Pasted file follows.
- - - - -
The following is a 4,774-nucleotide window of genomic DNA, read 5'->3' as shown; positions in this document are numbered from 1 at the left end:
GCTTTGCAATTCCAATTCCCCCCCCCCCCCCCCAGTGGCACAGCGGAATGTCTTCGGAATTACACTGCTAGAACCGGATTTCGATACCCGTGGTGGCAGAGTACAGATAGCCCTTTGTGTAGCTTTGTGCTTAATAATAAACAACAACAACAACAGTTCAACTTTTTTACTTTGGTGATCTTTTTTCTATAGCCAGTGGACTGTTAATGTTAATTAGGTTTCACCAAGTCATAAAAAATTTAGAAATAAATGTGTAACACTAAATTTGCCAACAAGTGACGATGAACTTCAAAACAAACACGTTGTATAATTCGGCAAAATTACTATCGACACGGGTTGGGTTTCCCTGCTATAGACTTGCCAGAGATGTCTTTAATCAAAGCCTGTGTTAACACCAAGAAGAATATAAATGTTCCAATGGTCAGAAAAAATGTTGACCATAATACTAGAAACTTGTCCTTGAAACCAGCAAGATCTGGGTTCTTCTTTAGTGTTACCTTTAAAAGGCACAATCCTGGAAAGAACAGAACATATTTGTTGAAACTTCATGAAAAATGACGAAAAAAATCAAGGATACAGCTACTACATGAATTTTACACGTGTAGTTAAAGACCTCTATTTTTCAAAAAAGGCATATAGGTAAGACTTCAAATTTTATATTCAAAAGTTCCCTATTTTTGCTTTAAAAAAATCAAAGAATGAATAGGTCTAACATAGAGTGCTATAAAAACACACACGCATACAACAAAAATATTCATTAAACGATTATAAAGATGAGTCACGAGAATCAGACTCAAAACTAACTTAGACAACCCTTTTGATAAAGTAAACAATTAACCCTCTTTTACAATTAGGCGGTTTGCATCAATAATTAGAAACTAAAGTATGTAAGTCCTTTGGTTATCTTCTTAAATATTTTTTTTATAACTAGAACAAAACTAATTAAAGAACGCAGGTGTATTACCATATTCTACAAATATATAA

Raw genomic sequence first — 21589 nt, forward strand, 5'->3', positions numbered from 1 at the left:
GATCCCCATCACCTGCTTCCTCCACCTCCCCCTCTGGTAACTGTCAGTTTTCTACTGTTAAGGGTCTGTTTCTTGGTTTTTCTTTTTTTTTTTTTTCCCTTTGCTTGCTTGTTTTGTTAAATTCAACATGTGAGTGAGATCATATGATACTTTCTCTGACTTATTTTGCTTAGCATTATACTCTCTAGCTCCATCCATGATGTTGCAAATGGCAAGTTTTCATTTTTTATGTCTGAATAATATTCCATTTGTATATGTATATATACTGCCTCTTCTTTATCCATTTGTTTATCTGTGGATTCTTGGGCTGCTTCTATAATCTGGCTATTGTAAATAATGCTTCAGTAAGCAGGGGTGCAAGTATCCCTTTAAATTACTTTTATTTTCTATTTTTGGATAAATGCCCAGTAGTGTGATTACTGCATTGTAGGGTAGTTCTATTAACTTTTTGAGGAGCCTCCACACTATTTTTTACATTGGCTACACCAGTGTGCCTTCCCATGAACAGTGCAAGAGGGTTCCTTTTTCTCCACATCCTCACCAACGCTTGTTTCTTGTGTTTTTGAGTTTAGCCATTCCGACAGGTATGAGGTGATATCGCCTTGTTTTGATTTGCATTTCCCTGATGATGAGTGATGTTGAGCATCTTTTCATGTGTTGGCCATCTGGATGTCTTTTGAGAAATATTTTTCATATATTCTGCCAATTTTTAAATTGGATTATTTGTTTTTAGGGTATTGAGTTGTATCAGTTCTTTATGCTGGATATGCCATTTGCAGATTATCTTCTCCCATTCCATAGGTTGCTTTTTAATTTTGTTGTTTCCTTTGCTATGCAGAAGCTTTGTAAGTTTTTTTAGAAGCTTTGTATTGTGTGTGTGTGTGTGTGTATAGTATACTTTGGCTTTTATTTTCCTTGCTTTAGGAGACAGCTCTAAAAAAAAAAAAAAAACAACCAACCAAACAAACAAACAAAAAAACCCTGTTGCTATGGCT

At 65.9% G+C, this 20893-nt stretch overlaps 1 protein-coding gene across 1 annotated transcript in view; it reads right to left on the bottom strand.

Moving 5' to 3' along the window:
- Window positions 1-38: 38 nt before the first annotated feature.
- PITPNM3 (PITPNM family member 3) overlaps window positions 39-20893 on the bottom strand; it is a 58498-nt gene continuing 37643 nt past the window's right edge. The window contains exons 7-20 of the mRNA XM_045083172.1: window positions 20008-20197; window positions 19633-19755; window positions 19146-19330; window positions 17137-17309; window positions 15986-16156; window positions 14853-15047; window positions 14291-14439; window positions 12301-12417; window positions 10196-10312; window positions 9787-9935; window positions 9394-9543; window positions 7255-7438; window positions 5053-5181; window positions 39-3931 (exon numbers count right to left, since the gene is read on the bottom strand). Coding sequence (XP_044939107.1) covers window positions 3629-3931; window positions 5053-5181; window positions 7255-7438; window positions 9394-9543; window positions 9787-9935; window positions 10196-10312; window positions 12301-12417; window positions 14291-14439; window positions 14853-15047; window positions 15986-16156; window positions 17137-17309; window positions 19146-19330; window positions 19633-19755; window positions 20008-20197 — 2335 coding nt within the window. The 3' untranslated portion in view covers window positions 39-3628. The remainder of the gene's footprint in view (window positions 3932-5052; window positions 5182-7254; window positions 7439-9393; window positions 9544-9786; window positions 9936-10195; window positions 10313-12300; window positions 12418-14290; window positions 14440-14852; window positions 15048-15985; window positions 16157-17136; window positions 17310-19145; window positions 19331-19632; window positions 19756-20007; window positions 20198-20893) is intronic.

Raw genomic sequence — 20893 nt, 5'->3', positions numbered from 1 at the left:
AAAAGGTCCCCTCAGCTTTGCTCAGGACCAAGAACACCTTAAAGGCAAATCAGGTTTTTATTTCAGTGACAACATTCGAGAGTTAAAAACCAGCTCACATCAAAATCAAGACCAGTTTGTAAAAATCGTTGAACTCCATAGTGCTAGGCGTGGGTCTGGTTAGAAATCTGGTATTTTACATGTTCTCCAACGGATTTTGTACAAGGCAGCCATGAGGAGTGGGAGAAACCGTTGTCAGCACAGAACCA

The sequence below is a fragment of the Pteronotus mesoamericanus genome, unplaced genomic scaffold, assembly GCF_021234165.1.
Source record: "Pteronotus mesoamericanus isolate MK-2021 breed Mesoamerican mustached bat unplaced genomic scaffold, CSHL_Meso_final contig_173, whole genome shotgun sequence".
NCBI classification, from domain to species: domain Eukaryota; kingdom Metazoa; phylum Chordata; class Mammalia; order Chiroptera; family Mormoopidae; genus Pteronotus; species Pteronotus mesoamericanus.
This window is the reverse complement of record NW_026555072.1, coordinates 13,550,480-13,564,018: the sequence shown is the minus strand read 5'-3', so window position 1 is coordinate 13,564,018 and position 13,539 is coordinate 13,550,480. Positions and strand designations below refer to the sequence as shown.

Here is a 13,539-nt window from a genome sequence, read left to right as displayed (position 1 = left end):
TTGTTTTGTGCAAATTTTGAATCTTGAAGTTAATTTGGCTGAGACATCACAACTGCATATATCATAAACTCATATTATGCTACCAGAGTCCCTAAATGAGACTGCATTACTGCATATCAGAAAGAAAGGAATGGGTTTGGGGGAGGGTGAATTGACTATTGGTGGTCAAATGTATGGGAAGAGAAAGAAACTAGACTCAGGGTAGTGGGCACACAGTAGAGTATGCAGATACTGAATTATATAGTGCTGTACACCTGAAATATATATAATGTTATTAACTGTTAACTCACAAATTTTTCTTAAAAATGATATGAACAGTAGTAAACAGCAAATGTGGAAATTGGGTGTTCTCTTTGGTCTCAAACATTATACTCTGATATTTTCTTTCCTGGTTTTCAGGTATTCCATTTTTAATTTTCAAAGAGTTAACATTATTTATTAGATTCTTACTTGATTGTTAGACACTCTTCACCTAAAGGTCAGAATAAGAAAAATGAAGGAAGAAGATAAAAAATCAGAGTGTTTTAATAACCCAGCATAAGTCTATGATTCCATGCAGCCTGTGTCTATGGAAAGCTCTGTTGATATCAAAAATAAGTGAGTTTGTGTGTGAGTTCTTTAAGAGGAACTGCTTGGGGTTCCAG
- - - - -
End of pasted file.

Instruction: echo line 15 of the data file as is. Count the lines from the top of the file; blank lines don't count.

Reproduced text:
Here is a 13,539-nt window from a genome sequence, read left to right as displayed (position 1 = left end):